We are always looking for balance. That elusive poise where everything belongs and nothing is missing. There is no definition for it. Certainly not in our books. It can take many forms and it either is there or it isn’t.
In the design of his New York home, British designer Lee Broom is skilfully dancing on the verge of balance. His gently theatrical second home unfolds like different stage sets. Each room is different and yet there is also an overall balance. The cohesiveness is achieved by using mainly furniture and lighting he has designed either for this apartment or earlier for his company, Lee Broom.
And because he has a distinctive modernist-minimalist-art-decoy style, everything in the apartment fits together. And he avoids the overdone-showroom syndrome by adding in each room pieces from his own personal collection of art, furnishings and interesting objects.
The 45-year-old designer of luxury lighting, furniture and objects sells his 15-year-old Lee Broom brand in 67 countries. And because the US accounts for 35 per cent of sales, he was constantly flying between London and New York. Eventually, he and his partner, Lee Broom co-founder and CEO Charles Rudgard, felt they wanted a home-away-from-home in their beloved New York.
Broom’s background as a child actor, his studies of fashion design under Vivienne Westwood and his work on store design and window displays with brands such as Fendi, Christian Louboutin and Bergdorf Goodman have given him a global sophistication and timeless touch which he then imbues with both theatrical drama and minimalist restraint.
The 3,000 square-foot (279 sq. ft) penthouse duplex is accessible only via a private elevator and takes up the top fifth and sixth floors of a converted 147-year-old cast-iron office building on White Street in the luxurious Tribeca. The building appealed to Broom because it was the first sustainable historic refurbishment in New York. Eighty per cent of the materials used were reclaimed from the building and the remaining 20 per cent was sourced locally.
Rather than opting for the typical Tribeca open-plan loft style, and also contrast to the couple’s apartment in a restored fire station in London, Broom created a series of rooms that unfold like short stories or separate theatre stages, each with its own vibe.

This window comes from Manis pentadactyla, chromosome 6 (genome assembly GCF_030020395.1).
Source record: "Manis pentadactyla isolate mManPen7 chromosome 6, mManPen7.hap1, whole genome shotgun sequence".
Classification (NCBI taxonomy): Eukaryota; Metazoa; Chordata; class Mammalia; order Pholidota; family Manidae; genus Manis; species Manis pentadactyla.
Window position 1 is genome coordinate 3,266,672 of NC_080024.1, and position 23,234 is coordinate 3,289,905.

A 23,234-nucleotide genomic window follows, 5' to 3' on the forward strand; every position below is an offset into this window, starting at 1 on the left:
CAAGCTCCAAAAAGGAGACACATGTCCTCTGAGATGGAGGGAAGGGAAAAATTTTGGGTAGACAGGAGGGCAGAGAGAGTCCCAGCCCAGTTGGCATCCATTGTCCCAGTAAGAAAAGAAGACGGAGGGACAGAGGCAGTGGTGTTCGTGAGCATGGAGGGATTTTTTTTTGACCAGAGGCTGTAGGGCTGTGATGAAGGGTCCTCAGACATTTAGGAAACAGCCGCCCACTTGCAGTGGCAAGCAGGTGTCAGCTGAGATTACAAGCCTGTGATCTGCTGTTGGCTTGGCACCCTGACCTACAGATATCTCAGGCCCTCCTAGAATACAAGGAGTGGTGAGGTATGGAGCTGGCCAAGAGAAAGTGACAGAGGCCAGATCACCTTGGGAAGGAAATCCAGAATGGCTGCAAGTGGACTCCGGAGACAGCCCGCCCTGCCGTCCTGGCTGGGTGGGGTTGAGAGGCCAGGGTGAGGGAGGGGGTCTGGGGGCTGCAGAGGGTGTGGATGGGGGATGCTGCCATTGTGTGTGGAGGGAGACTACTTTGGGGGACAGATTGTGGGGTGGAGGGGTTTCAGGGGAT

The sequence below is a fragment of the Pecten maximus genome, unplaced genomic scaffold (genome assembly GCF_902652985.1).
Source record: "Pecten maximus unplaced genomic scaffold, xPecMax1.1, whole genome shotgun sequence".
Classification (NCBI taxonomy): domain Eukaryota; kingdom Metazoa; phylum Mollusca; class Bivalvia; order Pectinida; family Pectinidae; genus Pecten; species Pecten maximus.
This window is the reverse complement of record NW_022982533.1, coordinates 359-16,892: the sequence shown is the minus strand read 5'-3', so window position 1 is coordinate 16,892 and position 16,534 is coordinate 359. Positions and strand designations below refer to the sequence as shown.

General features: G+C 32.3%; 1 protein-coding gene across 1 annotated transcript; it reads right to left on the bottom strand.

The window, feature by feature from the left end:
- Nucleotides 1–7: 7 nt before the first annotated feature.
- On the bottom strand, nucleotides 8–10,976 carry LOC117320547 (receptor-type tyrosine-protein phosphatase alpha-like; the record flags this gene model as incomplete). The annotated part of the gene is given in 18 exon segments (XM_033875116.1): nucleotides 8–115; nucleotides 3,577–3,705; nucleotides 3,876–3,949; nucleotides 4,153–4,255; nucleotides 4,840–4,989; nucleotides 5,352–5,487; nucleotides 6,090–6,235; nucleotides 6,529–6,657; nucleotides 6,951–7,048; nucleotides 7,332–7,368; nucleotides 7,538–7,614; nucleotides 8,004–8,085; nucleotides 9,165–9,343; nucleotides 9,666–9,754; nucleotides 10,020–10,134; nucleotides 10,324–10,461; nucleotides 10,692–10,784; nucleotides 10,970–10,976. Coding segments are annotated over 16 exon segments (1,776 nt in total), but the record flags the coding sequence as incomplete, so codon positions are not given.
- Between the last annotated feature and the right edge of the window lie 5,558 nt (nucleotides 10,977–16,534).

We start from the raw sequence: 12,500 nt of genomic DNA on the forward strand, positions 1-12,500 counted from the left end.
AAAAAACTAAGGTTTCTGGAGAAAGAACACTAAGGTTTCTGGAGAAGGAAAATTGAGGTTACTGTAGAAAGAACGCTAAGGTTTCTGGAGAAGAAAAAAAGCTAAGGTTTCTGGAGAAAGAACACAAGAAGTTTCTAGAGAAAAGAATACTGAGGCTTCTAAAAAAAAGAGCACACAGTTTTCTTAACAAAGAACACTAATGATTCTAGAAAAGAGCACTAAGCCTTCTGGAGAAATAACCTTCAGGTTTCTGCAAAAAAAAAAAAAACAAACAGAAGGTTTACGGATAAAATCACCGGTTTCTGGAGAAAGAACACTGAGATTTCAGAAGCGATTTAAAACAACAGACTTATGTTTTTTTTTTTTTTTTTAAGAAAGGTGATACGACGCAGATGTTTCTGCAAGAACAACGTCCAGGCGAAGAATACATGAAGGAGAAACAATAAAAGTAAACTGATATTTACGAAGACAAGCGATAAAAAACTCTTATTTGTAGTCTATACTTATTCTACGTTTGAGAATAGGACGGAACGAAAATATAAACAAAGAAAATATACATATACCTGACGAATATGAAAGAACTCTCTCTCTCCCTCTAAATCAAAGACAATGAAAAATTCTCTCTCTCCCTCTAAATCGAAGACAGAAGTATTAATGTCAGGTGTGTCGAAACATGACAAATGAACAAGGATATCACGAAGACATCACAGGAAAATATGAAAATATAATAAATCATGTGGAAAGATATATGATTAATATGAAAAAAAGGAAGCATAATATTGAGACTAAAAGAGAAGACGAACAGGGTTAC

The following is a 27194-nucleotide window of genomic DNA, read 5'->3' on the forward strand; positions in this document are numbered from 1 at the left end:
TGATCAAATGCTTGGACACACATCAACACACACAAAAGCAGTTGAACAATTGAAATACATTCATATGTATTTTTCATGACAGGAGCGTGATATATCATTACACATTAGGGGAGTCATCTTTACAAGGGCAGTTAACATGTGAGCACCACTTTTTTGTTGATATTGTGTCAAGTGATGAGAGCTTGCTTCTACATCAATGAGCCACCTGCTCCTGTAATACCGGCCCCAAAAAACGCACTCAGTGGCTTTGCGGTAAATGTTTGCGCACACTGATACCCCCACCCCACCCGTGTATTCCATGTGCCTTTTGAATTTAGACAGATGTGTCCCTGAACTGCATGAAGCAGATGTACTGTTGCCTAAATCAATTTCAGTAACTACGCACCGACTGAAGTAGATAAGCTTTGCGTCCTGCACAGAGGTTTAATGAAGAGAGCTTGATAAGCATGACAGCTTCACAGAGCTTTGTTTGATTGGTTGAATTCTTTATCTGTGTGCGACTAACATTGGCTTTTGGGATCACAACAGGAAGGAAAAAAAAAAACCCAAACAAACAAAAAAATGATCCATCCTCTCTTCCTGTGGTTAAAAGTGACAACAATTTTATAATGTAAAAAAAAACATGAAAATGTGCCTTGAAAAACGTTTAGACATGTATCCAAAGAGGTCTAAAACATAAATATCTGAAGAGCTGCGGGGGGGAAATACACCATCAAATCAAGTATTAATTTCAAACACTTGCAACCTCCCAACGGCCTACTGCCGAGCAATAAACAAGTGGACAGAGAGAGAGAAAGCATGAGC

The living room exudes Scandinavian monochromatic minimalism with touches of art deco. It houses much of his new collection and is bathed in natural light. Designed specifically for this room is his first sofa in 10 years, the floating White Street modular sofa collection with built-in end pieces in white ash and upholstery in ivory bouclé. In front of it, also designed for this room, are the equally weightless Tribeca tables. Above it all hags his well-known circular chandelier, Carousel XL.
In one corner is his Hanging Hoop chair made famous by Beyoncé who used it in her 2020 Already music video. Another eye-catcher in the living room is the retro-influenced custom-designed fireplace made of Italian Travertine marble.
The art deco dining room with its deep-blue moiré walls features Broom’s newly designed dining table and his decidedly mid-century-inspired Musico chairs (2019) made of hand-bent stainless-steel tubes and upholstered in blue velvet. Next to them, is the 1980s cocktail bar Broom had recently discovered in Laguna Beach , California. It was originally designed as a room divider by American designer, Steve Chase.”
The dining room adjoins a large roof terrace with views of the World Trade Centre and the city skyline.
The master bedroom boasts views of the Empire State Building and showcases the black Salon sofa that is vintage Broom from 2011. The bed is another vintage piece Broom had found years ago in Los Angeles. It is made of stainless steel and brass bed and has the sphere and cylinder motifs typical of so many of Lee Broom’s own pieces.
An avid collector and hoarder, he has for years owned a black leather jacket painted by New York-based artist Keith Haring. It now has finally found its rightful place hanging right above a retro turn-table console in Broom’s study.
The kitchen cabinetry is made from 300-year-old reclaimed oak and the work top is of Vermont-sourced marble.
Initially imagined to become more of a Lee Broom showroom and less of a home, the duplex has turned into a well-thought-out home that works for its specific inhabitants and showcases their life and work. A fine balance. Tuija Seipell
Photography: Stephen Kent Johnson